Application of Experimental Design in the Steady State Particulate Exposure Levels in a 1992 International School Bus 2004-01-1088
A steady state mobile test was developed to measure the concentration of breathable particles that can enter the cabin of a school bus. The principles of experimental design were used to identify the experimental conditions for the test and to analyze the data. The design consisted of a series of steady-state tests using a 1992 International school bus. The testing was performed on a closed three mile track at the Army Test Center in Aberdeen, MD. The mass concentrations of particles smaller than 2.5 microns were measured at three locations inside the bus and at the air intake into the engine. The number concentration of particles was measured at the tailpipe. Three factors were varied at three levels in a Box-Benhken design. The steady state speed was set at 5, 30, and 55 mph. A load was applied to the engine with a mobile dynamometer to simulate a 0, 0.67% and 1.33% road grade. Tests were performed with three window configurations: all windows open, all windows closed, and all windows half open. Steady state averages for PM2.5 mass concentrations inside the bus ranged from 2.2 μg/m3 to 111 mg/m3. An analysis of variance indicates that there was a significant difference in the concentration of particles inside the bus as a result of the varying speed and windows conditions. At the 95% confidence interval the factors of speed and windows had a significant effect on the particle mass concentration. Furthermore, the effect of speed on the particle concentration was dependent on the window configuration used.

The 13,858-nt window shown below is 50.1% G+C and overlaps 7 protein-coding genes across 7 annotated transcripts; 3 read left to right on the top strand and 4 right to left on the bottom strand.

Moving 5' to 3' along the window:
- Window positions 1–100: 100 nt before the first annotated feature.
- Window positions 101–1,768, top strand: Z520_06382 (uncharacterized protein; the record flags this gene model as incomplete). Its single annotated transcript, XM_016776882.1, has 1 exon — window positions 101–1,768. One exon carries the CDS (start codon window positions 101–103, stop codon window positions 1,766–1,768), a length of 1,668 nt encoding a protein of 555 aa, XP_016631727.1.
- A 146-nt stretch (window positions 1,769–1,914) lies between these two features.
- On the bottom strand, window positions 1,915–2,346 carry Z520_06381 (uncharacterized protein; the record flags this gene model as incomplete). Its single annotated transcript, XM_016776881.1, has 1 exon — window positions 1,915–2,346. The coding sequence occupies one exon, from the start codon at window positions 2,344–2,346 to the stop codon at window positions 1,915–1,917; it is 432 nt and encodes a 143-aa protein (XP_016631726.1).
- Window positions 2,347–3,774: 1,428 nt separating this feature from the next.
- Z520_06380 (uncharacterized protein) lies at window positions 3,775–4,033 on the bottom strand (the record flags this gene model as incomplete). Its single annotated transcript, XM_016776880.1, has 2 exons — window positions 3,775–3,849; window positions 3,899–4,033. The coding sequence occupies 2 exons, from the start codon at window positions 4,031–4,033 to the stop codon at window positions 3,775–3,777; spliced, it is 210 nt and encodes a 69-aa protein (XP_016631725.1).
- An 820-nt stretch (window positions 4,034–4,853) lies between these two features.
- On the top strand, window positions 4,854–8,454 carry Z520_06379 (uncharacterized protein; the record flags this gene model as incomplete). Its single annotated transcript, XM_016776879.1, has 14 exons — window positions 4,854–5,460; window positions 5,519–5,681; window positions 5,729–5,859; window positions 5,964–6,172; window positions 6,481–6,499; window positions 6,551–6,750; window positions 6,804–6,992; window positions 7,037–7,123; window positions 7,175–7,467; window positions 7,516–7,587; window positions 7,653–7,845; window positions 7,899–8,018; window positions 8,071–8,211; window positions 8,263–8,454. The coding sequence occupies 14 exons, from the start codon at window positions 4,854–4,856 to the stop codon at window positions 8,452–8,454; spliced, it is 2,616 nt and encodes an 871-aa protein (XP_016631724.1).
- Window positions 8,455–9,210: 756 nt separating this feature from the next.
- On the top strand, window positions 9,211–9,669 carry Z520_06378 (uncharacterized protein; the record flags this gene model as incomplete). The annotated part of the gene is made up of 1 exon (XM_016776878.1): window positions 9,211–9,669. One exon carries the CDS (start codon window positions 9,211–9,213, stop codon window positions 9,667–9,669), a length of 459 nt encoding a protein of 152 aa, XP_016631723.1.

Citation: Kuritz, B., Hearne, J., Toback, A., Hesketh, R. et al., "Application of Experimental Design in the Steady State Particulate Exposure Levels in a 1992 International School Bus," SAE Technical Paper 2004-01-1088, 2004, https://doi.org/10.4271/2004-01-1088. Download Citation
B. Kuritz, J. Hearne, A. Toback, R.P. Hesketh, A.J. Marchese, Z.O. Gephardt